FAME Review: Huw Lloyd-Langton's LLG - Hard Graft
Huw Lloyd-Langton's LLG - Hard Graft

Hard Graft

Huw Lloyd-Langton's LLG

Allegro Music - CD009

Available from Huw Lloyd-Langton's web site.

A review written for the Folk & Acoustic Music Exchange
by Mark S. Tucker

Space-rockers Hawkwind are the Grateful Dead of the progrock milieu, and they have, like Garcia & Co., spawned not only a staggering wealth of releases ranging from magnificent to hideous but also a number of sub-groups (Hawklords and such), offshoot solo efforts (Robert Calvert, etc.), and then interpolated cats like Helios Creed for various outings. Huw Lloyd-Langton comes under this last heading…but with a big difference: he was also a founding member of Hawkwind but split after the 1st disc, later brought along to open shows, hang, sessioneer, and etc. More, that eponymous debut Hawkwind LP, though it is blasphemy to say so, was one of the acid-headed spacefacers' absolute best, despite being acoustic as opposed to the brainmeltingly distorted metal fare that commenced in the very next release, the classic In Search of Space.

Later in their history, the Hawk-boys started mellowing out, producing marvelous LPs like Xenon Codex, and Langton tends to that same vibe when he gets cosmic, the 8-1/2 minute A Dream a perfect example, the kind of track that puts the deli back in psychedelic, a feast of distorted tones and starfields. And it's to Langton's fretwork we must repair, as the vocals and lyrics leave much to be desired; again, not all that dissimilar to some of the Dead offshoot materials, quite adequate for the hard-core fans, but not up to his stringbending, not by a country mile. More than once, Fish Rising and L period Steve Hillage shine through as well, and it's difficult not to go back to that glorious era once one has been there—I'm certainly not going to be the one to call for a halt to it, as we've precious few who crank out this kinda stuff. Still and all, Hard Graft is a mixed bag of heady cosmic euphoria and oft sub-standard vocals.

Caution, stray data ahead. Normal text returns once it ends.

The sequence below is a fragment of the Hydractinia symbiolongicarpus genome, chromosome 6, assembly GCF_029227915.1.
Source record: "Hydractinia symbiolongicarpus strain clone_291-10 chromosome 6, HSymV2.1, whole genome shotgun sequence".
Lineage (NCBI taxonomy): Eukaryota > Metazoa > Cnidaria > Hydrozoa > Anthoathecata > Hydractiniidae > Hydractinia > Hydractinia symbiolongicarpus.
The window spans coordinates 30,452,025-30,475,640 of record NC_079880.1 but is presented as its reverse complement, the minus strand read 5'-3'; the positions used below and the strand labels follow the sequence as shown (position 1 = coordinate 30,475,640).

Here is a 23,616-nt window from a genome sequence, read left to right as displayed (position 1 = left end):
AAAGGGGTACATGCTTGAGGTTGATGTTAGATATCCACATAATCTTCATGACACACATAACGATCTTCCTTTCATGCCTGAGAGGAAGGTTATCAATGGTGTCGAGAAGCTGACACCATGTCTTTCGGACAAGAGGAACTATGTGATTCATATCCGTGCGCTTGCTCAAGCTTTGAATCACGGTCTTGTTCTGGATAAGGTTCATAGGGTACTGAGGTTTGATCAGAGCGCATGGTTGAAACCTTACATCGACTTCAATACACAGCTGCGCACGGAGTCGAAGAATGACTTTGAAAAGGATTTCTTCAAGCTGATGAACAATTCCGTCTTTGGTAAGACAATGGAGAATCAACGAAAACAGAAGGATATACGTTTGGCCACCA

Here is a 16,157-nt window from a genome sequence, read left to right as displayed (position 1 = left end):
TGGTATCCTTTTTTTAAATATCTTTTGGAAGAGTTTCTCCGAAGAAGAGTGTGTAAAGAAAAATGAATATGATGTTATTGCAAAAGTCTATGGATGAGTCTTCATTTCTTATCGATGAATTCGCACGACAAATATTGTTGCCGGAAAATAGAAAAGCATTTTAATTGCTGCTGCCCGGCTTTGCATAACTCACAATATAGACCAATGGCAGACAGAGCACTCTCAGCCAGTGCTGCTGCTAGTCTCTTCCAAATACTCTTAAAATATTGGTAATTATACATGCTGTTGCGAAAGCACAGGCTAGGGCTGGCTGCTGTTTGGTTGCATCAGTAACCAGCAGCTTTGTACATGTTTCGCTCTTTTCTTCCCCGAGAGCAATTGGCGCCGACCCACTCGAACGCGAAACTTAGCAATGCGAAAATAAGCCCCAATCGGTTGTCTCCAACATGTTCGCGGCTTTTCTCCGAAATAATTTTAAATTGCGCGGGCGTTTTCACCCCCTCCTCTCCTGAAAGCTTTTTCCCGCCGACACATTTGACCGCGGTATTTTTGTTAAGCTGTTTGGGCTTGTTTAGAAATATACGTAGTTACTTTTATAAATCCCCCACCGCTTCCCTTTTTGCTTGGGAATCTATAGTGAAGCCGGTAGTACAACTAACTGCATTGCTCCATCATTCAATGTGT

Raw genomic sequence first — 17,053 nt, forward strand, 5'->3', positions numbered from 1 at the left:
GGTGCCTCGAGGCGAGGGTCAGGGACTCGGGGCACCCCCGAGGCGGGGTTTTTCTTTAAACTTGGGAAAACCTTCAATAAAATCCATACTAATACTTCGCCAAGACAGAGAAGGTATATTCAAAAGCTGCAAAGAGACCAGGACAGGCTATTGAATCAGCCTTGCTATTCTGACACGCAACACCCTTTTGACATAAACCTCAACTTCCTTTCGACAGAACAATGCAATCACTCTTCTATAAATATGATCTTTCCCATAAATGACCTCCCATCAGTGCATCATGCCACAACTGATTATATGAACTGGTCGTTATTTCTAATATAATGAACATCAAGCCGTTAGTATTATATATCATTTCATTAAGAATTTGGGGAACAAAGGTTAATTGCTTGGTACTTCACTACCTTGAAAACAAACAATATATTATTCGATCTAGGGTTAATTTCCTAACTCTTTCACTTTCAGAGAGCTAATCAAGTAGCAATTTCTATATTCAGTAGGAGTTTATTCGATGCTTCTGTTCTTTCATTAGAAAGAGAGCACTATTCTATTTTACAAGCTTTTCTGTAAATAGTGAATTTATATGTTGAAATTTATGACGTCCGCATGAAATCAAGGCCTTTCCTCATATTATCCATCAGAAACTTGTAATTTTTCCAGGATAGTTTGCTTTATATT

Is this CD worth getting? Good question. The instrumental part is way past Langton's participation in the unremarkable post-Mott the Hoople band Widowmaker, even Trower-esque in a number of cuts, thick and smoky, but the disc could also have been engineered a tad better. Thus, my advice is to toke up and trip out, 'cause Hard Graft is serious head music. Come back later to make your decision post-hallucinations. Nonetheless, I'd have to say "Yeah, it is…just barely" but wouldn't argue if you disagreed. It's so damned hard to get this kind of true hard-core psychedelia any more that I'm willing to forgive much, but it's a tough call. Think groups like Bevis Frond, Black Sun Ensemble, and you'll be in the ballpark quality-wise.

Track List:

  • Huw's Intro to Hard Graft (Pt. 1)
  • Hello Friend
  • A Dream
  • PDT - Photo-Dynamic Therapy
  • Hey Mama
  • My Eyes See only the Sea
  • So Long Too Long
  • Strange Flower
  • Hard Graft (Pt. 2)
  • So Long Baby
  • Sow Train Coming
  • Cowboy Blues
All songs written by Huw Lloyd-Langton
except PDT - Photo-Dynamic Therapy (Lloyd-Langton / Lloyd-Langton)
and My Eyes See only the Sea (Lloyd-Langton / Lloyd-Langton).

Edited by: David N. Pyles


Copyright 2011, Peterborough Folk Music Society.
This review may be reprinted with prior permission and attribution.
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